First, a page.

CRV finds 13 is its lucky number

Charles River Ventures has quietly closed its 13th fund with about $280 million in commitments, and hired Silicon Valley angel investor Garr Sur as a principal.

As PE Week reported last month, CRV had planned to begin fund-raising in the third quarter, but realized last October that it would be out of dry powder by mid-January. The bi-coastal firm explained the situation to limited partners during its annual meeting in November, and sent out PPMs with a $275 million cover price by the second week of December. In its pitch, it asked as many LPs as possible to make commitments by year-end, with the understanding that some investors would need to wait until 2007 because of calendar allocation issues.

Not only was the process accelerated, but the restrictions were fairly tough. CRV put a $12.5 million cap on all LP commitments to accommodate as many investors as possible. This was the same ceiling it had used with its $250 million fund XII, with the extra $25 million in wiggle room used to help certain LPs increase their stakes closer to $12.5 million. For example, certain LPs with $3 million commitments to fund XII got to put $5 million into fund XIII.

CRV continued its band on public pensions, but only in part due to FOIA issues. The bigger issue, according to sources, is that CRV simply has more LP interest than it can handle. Previously, CRV raised $1.2 billion for a fund in early 2001, and then made severe LP cuts to raise subsequent vehicles at sub-$300 million. Public pension funds were among those cut, but they were not the only ones.

The primary partners on CRV XIII are Izhar Armony and Bruce Sachs in Waltham, Mass.; and Bill Tai and George Zachary in Menlo Park, Calif. Chris Baldwin will not participate on fund XIII, but will continue to honor his fund XII commitments (including board seats).

Sur, who will focus on digital media opportunities, is co-founder of and BrightRoll. He has served as an advisor or an angel investor with such companies as Flixster, RockYou, AdMob, Xobni, Voicestar and Frengo.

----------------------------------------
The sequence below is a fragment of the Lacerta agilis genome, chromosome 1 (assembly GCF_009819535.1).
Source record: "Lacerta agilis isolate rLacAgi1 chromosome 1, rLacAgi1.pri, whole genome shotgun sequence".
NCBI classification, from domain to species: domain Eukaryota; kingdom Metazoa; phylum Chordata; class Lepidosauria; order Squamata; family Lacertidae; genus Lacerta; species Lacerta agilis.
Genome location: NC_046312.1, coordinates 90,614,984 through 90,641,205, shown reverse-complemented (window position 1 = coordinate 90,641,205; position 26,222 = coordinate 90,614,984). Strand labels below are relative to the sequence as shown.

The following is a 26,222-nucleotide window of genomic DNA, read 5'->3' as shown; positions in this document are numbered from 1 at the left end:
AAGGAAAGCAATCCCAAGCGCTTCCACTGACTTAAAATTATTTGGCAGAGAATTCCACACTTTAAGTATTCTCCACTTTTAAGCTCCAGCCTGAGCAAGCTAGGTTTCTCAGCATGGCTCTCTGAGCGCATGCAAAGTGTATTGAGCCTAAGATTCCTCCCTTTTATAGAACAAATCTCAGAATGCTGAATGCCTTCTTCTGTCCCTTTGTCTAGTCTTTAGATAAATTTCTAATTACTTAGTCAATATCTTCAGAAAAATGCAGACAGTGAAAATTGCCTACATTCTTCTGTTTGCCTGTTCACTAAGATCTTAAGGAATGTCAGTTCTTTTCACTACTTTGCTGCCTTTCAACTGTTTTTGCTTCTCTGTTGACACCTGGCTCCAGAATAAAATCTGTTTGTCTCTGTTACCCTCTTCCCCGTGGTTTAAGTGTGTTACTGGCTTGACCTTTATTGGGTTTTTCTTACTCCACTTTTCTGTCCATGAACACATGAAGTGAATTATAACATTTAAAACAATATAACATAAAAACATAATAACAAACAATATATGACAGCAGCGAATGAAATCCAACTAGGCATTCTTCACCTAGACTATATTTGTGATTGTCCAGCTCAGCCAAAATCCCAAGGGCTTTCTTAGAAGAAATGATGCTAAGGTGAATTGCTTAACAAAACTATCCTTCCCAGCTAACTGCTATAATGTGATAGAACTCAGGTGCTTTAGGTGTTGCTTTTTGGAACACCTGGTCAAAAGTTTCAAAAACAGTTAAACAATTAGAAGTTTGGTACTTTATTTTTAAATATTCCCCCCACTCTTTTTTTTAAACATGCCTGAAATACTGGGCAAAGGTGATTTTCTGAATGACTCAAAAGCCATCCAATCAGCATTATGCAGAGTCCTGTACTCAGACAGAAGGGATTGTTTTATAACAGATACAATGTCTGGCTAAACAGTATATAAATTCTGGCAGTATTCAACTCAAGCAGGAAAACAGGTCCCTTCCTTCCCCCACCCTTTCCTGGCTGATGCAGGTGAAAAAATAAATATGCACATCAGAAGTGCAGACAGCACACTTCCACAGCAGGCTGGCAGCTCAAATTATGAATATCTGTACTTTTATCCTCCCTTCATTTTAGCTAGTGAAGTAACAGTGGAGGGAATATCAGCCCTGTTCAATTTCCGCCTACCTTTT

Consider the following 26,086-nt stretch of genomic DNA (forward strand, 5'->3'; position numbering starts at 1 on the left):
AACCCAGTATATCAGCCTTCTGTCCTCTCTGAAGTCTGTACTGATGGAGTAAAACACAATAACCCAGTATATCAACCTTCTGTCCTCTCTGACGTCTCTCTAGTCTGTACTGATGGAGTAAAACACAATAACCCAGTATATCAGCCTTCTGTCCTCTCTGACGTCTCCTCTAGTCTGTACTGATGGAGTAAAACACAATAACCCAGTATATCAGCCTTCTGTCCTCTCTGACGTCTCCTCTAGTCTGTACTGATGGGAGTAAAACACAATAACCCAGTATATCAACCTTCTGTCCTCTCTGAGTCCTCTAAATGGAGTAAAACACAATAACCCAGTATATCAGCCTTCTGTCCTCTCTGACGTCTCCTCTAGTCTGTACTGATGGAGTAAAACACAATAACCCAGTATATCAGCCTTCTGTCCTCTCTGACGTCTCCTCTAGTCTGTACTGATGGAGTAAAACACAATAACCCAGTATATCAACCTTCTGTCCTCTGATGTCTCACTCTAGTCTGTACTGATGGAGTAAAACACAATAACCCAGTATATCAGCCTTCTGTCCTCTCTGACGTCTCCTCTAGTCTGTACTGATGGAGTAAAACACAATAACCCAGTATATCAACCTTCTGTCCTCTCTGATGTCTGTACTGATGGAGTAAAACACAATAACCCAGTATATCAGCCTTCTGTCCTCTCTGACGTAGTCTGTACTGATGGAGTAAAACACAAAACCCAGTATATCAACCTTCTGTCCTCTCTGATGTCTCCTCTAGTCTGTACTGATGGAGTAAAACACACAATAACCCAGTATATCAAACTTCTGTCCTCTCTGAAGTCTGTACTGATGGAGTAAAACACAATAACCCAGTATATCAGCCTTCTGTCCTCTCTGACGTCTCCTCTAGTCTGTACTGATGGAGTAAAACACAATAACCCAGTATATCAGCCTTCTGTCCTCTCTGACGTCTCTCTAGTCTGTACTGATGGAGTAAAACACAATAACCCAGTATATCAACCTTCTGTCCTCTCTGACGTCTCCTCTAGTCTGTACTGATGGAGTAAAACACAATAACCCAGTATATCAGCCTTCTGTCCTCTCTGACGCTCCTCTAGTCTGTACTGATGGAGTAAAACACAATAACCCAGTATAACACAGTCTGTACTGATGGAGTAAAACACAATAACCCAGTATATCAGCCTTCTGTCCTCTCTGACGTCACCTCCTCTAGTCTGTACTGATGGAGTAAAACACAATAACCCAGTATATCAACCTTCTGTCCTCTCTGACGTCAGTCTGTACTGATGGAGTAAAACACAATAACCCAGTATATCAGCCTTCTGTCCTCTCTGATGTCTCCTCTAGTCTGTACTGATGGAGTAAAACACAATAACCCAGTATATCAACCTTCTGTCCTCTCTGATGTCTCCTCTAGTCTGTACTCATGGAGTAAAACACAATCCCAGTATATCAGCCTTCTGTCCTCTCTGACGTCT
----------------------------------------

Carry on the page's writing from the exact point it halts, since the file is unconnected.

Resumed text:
CRV also has promoted Susan Wu to venture partner. —Dan Primack

Goldman boosts target yet again

When is $10 billion not enough? When you’re GS Capital Partners, the LBO arm of Goldman Sachs. It has raised the target of its sixth buyout fund to between $19 billion and $20 billion, according to comments made on March 27 by CEO Lloyd Blankfein during the company’s annual meeting in New York.

Buyouts, a PE Week sister publication, was the first to report in January that Goldman had raised $8.8 billion of a targeted $10 billion fund. Goldman’s $8.5 billion fifth fund, raised in 2005, is already 90% invested, according to its website. In addition, the firm is steeply ramping up the size of its investments. In its last three funds, GS Capital has written successively larger equity checks on average, from $33 million in its third fund to $91 million in its fourth to $245 million in its fifth.

GS Capital has raised seven funds to date, including five generalist funds earmarked for buyouts around the world, a $300 million Asia fund raised in 1994, and a $6.5 billion infrastructure fund raised this year.

Ex-JPMorgan partners target $4B

CCMP Capital has secured $1.47 billion of a new fund targeted at $4 billion, according to a regulatory filing. It is the firm’s first independent fund since spinning out of JPMorgan Partners. Prior to forming CCMP Capital, the firm’s principals led the buyout and growth equity investment business of JPMorgan, which was established in 1984. Credit Suisse is acting as the placement agent on the new fund.

SF venture firm targets $425M